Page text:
Frequently Asked Questions.

Here are some common questions about Soft Tissue Massage.

Osteopath, Physiotherapist, Chiropractor or Soft Tissue Therapist?
All treat musculoskeletal pain.
All manual therapies.
All trained to a high level of knowledge in human anatomy and physiology.

There are many similarities but all different.


Available on the NHS (subject to availability) & Privately.

Treatment includes Musculoskeletal, Neuromuscular, Cardiovascular & Respiratory systems.

Physiotherapy is approximately 60% hands-on with observation and ultrasound. Focusing on the problem area presented with rehabilitating, stretching and strengthening exercises to correct movement and improve function.


Osteopathy is not available on the NHS, only privately.

Treatment concentrates on the musculoskeletal system.

Approximately 90% hands on with observation. Focusing on the body as a whole to restore muscular imbalances using massage, passive joint movement, and thrust techniques (“cracking”) to realign the body.


Chiropractic has limited availability on the NHS so most appointments are private.

Treatment of the muscular system and nervous system.

Focusing on neck and back pain with a combination of manipulation and adjustments of the spine, X-rays, scans, blood tests, advice on self-help, therapeutic exercises and lifestyle changes.

*Soft Tissue Therapist:

Not available on the NHS, only privately.

Treatment of the musculoskeletal system.

Approximately 90% hands on with assessment and observation of the musculoskeletal system as a whole. Focusing on over/underuse and dysfunction due to lifestyle and injury; aiming to improve the symptoms and the cause with deep tissue massage, neuromuscular techniques, passive and active stretching. It also ‘steals’ relevant movement patterns from physiotherapy and some joint manipulation from osteopathy.

Cautionary Advice:
A *Soft Tissue Therapist is the referral to a qualified therapist registered with the Institute of Sports & Remedial Massage (ISRM). Whilst the terms “chiropractor”, “physiotherapist” and “osteopath” are protected, anyone can call themselves a massage therapist, so please do research who you are seeing before your visit.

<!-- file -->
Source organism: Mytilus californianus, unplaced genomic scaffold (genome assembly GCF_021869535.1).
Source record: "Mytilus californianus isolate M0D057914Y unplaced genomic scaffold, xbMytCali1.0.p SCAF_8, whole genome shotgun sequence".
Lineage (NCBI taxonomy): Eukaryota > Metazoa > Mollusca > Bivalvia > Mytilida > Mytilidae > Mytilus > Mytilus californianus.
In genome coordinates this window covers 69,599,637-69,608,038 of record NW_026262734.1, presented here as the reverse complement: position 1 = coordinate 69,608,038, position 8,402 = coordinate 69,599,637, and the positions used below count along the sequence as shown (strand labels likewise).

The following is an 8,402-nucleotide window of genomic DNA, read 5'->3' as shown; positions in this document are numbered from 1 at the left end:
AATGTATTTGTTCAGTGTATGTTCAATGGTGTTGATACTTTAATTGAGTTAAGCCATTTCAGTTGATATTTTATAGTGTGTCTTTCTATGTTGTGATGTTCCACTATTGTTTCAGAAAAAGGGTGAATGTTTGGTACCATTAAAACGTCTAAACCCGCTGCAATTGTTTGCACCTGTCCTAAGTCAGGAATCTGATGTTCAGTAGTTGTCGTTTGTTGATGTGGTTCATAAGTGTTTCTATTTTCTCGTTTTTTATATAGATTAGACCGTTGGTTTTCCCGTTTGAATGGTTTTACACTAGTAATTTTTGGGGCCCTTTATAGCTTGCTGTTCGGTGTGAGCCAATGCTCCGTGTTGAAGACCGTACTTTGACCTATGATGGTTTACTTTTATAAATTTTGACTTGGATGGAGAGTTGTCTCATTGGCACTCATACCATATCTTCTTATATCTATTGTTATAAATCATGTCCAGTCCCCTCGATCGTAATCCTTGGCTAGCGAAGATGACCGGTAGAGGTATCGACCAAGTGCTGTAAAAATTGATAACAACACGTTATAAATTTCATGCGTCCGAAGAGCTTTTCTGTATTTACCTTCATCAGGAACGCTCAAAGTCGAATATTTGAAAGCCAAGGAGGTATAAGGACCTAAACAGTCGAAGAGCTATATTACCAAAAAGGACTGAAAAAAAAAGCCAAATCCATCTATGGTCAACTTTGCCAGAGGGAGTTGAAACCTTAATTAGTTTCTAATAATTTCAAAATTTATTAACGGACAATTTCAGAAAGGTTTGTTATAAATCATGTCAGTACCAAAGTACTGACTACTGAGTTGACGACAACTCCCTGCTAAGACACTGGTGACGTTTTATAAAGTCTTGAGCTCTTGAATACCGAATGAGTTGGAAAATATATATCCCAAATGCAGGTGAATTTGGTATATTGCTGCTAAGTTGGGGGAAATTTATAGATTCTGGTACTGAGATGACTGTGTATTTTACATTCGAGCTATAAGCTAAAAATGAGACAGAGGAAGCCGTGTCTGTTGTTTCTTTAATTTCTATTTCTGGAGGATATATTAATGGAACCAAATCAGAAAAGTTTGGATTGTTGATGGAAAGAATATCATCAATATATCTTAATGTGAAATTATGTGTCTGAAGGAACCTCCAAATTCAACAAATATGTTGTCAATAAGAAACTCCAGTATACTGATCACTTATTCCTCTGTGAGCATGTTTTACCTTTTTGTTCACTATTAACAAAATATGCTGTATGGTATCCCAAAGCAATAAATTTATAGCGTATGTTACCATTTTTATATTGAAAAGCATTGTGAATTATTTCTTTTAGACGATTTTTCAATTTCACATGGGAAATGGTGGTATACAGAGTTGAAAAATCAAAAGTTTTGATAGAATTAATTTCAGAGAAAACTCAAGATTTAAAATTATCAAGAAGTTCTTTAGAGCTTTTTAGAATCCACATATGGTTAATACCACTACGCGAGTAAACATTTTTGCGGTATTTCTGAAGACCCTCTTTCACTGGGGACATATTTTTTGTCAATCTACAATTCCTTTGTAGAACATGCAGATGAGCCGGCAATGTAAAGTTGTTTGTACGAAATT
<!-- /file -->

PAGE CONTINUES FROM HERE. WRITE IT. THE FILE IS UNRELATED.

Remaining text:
What should I wear?
Ideally, comfortable, tight-fitting underwear (back opening bra) or sportswear. However, you will also be draped to conceal your modesty.
Will the room be private?
Yes, however, if you would prefer a friend to come along there is space to sit and wait.
How many treatments will I need?
This will vary depending on the individual and will be discussed after your first treatment.
How long is each treatment?
30, 60 or 90 minute sessions.
Should I talk?
The client should feel relaxed.  Please feel comfortable to be silent; there will be background music. If you have a preference of genre just ask.  Please also feel comfortable to ask any questions. It is your treatment…
Are there any reasons I cannot be massaged?
Acute inflammation, open wounds, bone fractures, joint dislocations, deep vein thrombosis, varicose veins (immediate area), infectious skin diseases (bacterial or fungal), fever.

Treated with caution:
Melanoma, bleeding disorders (haemophilia) Type 1 diabetes, pregnancy – 1st trimester, high blood pressure.

Will it hurt?
Depending on the techniques used there will be varying amounts of pressure applied. The treatment should be within the individual clients’ pain threshold. This will be discussed and adapted to your specific requirements.
Does it matter if I am hairy?
No. Specific oils will be used to prevent pulling of the area.
What creams and oils will you use?
Depending on the techniques used, skin types and the amount of hair on the area treated, there may be non-perfumed and scented lotions, wax and oils used.
What if I snore or make some other type of noise?
Don’t worry about it! Massage can help you relax and can have a beneficial effect on your digestive system.
If you have any further questions or concerns please feel free to contact me.
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